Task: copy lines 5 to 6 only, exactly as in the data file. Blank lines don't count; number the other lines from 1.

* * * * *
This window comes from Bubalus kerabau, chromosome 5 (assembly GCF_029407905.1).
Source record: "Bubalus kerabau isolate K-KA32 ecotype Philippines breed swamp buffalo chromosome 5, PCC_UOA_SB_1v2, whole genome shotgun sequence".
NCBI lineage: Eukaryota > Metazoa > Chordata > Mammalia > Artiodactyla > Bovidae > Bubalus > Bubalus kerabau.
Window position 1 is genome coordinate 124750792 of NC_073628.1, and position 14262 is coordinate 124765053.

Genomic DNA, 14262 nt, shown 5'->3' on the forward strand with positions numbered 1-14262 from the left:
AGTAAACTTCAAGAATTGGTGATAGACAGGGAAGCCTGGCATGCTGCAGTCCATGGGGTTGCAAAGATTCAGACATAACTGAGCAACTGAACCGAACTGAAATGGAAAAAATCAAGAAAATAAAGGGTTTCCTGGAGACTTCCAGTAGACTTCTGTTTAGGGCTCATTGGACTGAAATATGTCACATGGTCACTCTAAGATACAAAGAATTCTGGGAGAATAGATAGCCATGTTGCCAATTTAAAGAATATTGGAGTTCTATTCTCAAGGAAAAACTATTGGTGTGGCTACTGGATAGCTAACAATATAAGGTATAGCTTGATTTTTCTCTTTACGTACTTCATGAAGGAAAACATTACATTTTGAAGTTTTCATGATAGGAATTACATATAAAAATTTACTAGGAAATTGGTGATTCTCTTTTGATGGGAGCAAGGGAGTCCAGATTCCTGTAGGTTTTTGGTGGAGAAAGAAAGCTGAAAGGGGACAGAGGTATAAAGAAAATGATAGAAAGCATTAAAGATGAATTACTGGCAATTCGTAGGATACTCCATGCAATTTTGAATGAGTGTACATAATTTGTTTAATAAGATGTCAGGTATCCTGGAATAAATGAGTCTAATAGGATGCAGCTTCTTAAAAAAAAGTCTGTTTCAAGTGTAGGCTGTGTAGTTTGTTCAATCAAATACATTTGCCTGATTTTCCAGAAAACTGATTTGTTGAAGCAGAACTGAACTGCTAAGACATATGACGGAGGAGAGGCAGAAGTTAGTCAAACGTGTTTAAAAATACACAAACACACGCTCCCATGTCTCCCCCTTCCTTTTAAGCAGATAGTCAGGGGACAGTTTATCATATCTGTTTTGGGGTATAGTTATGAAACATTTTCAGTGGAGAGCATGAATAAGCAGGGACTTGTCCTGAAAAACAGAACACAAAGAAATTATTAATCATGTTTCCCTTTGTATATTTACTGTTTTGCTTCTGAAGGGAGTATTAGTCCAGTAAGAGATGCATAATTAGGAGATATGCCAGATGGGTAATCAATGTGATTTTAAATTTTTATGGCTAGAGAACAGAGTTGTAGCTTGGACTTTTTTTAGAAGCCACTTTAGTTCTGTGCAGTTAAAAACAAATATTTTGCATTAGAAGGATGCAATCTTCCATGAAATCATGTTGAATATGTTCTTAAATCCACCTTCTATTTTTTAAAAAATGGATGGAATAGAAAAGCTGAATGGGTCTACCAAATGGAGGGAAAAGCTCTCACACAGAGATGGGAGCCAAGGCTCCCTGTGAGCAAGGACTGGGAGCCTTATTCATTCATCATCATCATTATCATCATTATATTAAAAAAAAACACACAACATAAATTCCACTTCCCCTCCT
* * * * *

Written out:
Genomic DNA, 14262 nt, shown 5'->3' on the forward strand with positions numbered 1-14262 from the left:
AGTAAACTTCAAGAATTGGTGATAGACAGGGAAGCCTGGCATGCTGCAGTCCATGGGGTTGCAAAGATTCAGACATAACTGAGCAACTGAACCGAACTGAAATGGAAAAAATCAAGAAAATAAAGGGTTTCCTGGAGACTTCCAGTAGACTTCTGTTTAGGGCTCATTGGACTGAAATATGTCACATGGTCACTCTAAGATACAAAGAATTCTGGGAGAATAGATAGCCATGTTGCCAATTTAAAGAATATTGGAGTTCTATTCTCAAGGAAAAACTATTGGTGTGGCTACTGGATAGCTAACAATATAAGGTATAGCTTGATTTTTCTCTTTACGTACTTCATGAAGGAAAACATTACATTTTGAAGTTTTCATGATAGGAATTACATATAAAAATTTACTAGGAAATTGGTGATTCTCTTTTGATGGGAGCAAGGGAGTCCAGATTCCTGTAGGTTTTTGGTGGAGAAAGAAAGCTGAAAGGGGACAGAGGTATAAAGAAAATGATAGAAAGCATTAAAGATGAATTACTGGCAATTCGTAGGATACTCCATGCAATTTTGAATGAGTGTACATAATTTGTTTAATAAGATGTCAGGTATCCTGGAATAAATGAGTCTAATAGGATGCAGCTTCTTAAAAAAAAGTCTGTTTCAAGTGTAGGCTGTGTAGTTTGTTCAATCAAATACATTTGCCTGATTTTCCAGAAAACTGATTTGTTGAAGCAGAACTGAACTGCTAAGACATATGACGGAGGAGAGGCAGAAGTTAGTCAAACGTGTTTAAAAATACACAAACACACGCTCCCATGTCTCCCCCTTCCTTTTAAGCAGATAGTCAGGGGACAGTTTATCATATCTGTTTTGGGGTATAGTTATGAAACATTTTCAGTGGAGAGCATGAATAAGCAGGGACTTGTCCTGAAAAACAGAACACAAAGAAATTATTAATCATGTTTCCCTTTGTATATTTACTGTTTTGCTTCTGAAGGGAGTATTAGTCCAGTAAGAGATGCATAATTAGGAGATATGCCAGATGGGTAATCAATGTGATTTTAAATTTTTATGGCTAGAGAACAGAGTTGTAGCTTGGACTTTTTTTAGAAGCCACTTTAGTTCTGTGCAGTTAAAAACAAATATTTTGCATTAGAAGGATGCAATCTTCCATGAAATCATGTTGAATATGTTCTTAAATCCACCTTCTATTTTTTAAAAAATGGATGGAATAGAAAAGCTGAATGGGTCTACCAAATGGAGGGAAAAGCTCTCACACAGAGATGGGAGCCAAGGCTCCCTGTGAGCAAGGACTGGGAGCCTTATTCATTCATCATCATCATTATCATCATTATATTAAAAAAAAACACACAACATAAATTCCACTTCCCCTCCT